Imagine being a prisoner of your own mind, vainly struggling against the despair, anguish, and hopelessness that assails you; imagine suffering from clinical depression. Imagine trying to walk down the street, board the subway, or get into an elevator aware that at any moment you may be struck by a seizure; imagine suffering from epilepsy. Imagine being young, attractive, married, professional, and admired by all while you secretly carry a heavy burden; imagine, despite the evidence to the contrary, you believe you are worthless.
Imagine suffering from chronic fatigue syndrome, manic-depression, HIV, or drug or alcohol addiction. Imagine suffering from poverty, homelessness, and unemployment. Imagine being the victim of sexual, verbal, or physical abuse. Imagine being incapacitated by migraine headaches, carpal tunnel syndrome, or multiple sclerosis. Imagine being lonely, unhappy, or living with pain. Imagine . . . Why is there so much pain, suffering, sorrow, and anguish?
Is there a reason for our pain and suffering? If there is, it seems to me that the primary reason is to understand how others feel. For once we do, we can act with compassion; we can seek to alleviate their suffering. Once we are aware of pain, who among us can be insensitive to the suffering of others? Our pain, then, is the wellspring of compassion. Like Bret Harte (1836-1902), we will come to realize, “Never a lip is curved with pain that can’t be kissed into smiles again.”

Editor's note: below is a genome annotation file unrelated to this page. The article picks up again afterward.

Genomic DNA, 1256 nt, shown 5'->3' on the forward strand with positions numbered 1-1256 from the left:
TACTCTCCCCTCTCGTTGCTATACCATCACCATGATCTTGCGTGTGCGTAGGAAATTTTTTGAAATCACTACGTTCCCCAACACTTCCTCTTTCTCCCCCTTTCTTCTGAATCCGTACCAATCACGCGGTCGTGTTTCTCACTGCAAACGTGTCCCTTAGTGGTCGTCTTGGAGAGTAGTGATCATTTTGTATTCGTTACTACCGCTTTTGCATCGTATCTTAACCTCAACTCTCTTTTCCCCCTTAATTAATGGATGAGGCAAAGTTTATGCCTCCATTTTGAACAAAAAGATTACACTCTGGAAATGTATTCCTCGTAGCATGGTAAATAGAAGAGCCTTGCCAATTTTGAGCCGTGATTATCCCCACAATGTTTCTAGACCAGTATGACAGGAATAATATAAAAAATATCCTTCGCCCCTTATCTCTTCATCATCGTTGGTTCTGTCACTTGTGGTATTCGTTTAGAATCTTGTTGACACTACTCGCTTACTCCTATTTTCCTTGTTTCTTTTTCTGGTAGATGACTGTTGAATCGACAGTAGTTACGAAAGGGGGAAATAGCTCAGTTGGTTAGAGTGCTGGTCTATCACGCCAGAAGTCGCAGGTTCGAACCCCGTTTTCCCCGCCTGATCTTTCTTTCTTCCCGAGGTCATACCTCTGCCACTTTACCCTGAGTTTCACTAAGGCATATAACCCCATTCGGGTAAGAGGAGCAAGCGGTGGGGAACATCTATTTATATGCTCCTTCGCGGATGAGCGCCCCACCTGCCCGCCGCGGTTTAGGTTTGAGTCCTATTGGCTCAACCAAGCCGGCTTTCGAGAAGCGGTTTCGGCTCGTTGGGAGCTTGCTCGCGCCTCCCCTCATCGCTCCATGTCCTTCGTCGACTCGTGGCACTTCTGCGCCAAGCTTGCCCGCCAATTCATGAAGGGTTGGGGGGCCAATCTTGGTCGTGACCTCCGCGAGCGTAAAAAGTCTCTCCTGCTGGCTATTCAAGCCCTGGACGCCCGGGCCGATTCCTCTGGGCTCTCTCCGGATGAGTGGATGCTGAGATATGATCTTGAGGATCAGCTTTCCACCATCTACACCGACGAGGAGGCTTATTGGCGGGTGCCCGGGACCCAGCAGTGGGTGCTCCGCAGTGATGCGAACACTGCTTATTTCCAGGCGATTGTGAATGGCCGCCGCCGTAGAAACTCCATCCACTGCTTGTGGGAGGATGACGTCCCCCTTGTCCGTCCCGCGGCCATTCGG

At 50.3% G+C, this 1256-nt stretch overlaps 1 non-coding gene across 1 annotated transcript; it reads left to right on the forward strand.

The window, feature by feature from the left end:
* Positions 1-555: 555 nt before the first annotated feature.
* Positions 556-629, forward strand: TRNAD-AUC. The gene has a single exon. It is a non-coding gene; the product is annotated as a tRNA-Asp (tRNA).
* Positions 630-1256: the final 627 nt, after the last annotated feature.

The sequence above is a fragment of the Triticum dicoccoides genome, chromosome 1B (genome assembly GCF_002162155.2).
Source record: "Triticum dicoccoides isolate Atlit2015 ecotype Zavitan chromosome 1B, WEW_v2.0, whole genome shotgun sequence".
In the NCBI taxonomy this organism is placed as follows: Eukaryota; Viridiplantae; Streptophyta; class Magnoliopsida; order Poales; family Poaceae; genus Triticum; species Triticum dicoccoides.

In writing about this subject, the Chinese Confucian philosopher Mencius (Meng-tse, 371? ~ 288? BC) taught, “When I say that all men have a mind which cannot bear to see the sufferings of others, my meaning may be illustrated thus: even nowadays, if men suddenly see a child about to fall into a well, they will without exception experience a feeling of alarm and distress. They will feel so, not as a ground on which they may gain the favour of the child’s parents, nor as a ground on which they may seek the praise of their neighbours and friends, nor from a dislike to the reputation of having been unmoved by such a thing.”
If our hearts ache because of cruel things said or done to us by others, the purpose of that pain is to make us aware of the suffering our careless words and deeds cause others to experience. Paradoxically, we experience pain so we may eliminate it in others, as well as in ourselves. We help to remove pain in the world by acting with compassion and by serving as a role model. For our example teaches others how to behave and inspires them to do likewise.
There is another reason for pain. It is the reason Olympic athletes embrace it. It is to grow, stretch, and reach our limits. It is to develop self-discipline, patience, and our threshold for pain. Yes, we actually welcome pain, for as the French Biologist Alexis Carrel (1873-1944) said, “Man cannot remake himself without suffering, for he is both the marble and the sculptor.” Whether we refer to an individual or a society, suffering is often a catalyst for growth. A recent example is the events of 9/11, which led to a spiritual reawakening of America.
A third reason for pain is to experience pleasure! Does that seem odd? But what is pleasure but the absence of pain? Can we know one without knowing the other? Seneca (BC 3 ~ 65 AD) referred to this idea when he taught, “What was hard to suffer is sweet to remember.” The greater the pain we overcome, the greater the triumph. The greater the triumph, the greater the pleasure.
Also, suffering is a great contributor to the arts and, thereby, to the joy of man. Poets, composers, authors, artists, and sculptors have created their greatest works inspired by the pathos arising from human suffering.